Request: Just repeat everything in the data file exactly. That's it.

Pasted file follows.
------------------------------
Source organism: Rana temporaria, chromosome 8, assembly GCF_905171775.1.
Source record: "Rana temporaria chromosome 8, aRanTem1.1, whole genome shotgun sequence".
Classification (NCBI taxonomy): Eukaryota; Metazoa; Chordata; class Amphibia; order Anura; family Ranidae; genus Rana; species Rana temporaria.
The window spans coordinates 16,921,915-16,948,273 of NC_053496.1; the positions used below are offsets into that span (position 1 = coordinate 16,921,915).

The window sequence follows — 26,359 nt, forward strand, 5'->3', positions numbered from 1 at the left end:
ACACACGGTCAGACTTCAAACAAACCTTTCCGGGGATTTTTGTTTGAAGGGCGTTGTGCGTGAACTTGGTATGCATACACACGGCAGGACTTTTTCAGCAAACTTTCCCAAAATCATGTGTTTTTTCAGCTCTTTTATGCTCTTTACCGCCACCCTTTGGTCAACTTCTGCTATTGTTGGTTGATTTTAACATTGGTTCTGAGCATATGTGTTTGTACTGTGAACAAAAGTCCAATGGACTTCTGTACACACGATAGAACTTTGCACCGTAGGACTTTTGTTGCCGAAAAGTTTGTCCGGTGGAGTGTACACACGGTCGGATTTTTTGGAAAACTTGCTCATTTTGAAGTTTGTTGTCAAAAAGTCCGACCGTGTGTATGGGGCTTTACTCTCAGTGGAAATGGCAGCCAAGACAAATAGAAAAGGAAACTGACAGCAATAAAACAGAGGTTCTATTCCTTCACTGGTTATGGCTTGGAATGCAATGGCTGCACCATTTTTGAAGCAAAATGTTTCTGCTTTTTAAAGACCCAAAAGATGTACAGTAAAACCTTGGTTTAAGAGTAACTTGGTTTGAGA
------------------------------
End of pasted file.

Source organism: Rana temporaria, chromosome 8, assembly GCF_905171775.1.
Source record: "Rana temporaria chromosome 8, aRanTem1.1, whole genome shotgun sequence".
Classification (NCBI taxonomy): Eukaryota; Metazoa; Chordata; class Amphibia; order Anura; family Ranidae; genus Rana; species Rana temporaria.
The window spans coordinates 16,921,915-16,948,273 of NC_053496.1; the positions used below are offsets into that span (position 1 = coordinate 16,921,915).

The window sequence follows — 26,359 nt, forward strand, 5'->3', positions numbered from 1 at the left end:
ACACACGGTCAGACTTCAAACAAACCTTTCCGGGGATTTTTGTTTGAAGGGCGTTGTGCGTGAACTTGGTATGCATACACACGGCAGGACTTTTTCAGCAAACTTTCCCAAAATCATGTGTTTTTTCAGCTCTTTTATGCTCTTTACCGCCACCCTTTGGTCAACTTCTGCTATTGTTGGTTGATTTTAACATTGGTTCTGAGCATATGTGTTTGTACTGTGAACAAAAGTCCAATGGACTTCTGTACACACGATAGAACTTTGCACCGTAGGACTTTTGTTGCCGAAAAGTTTGTCCGGTGGAGTGTACACACGGTCGGATTTTTTGGAAAACTTGCTCATTTTGAAGTTTGTTGTCAAAAAGTCCGACCGTGTGTATGGGGCTTTACTCTCAGTGGAAATGGCAGCCAAGACAAATAGAAAAGGAAACTGACAGCAATAAAACAGAGGTTCTATTCCTTCACTGGTTATGGCTTGGAATGCAATGGCTGCACCATTTTTGAAGCAAAATGTTTCTGCTTTTTAAAGACCCAAAAGATGTACAGTAAAACCTTGGTTTAAGAGTAACTTGGTTTGAGA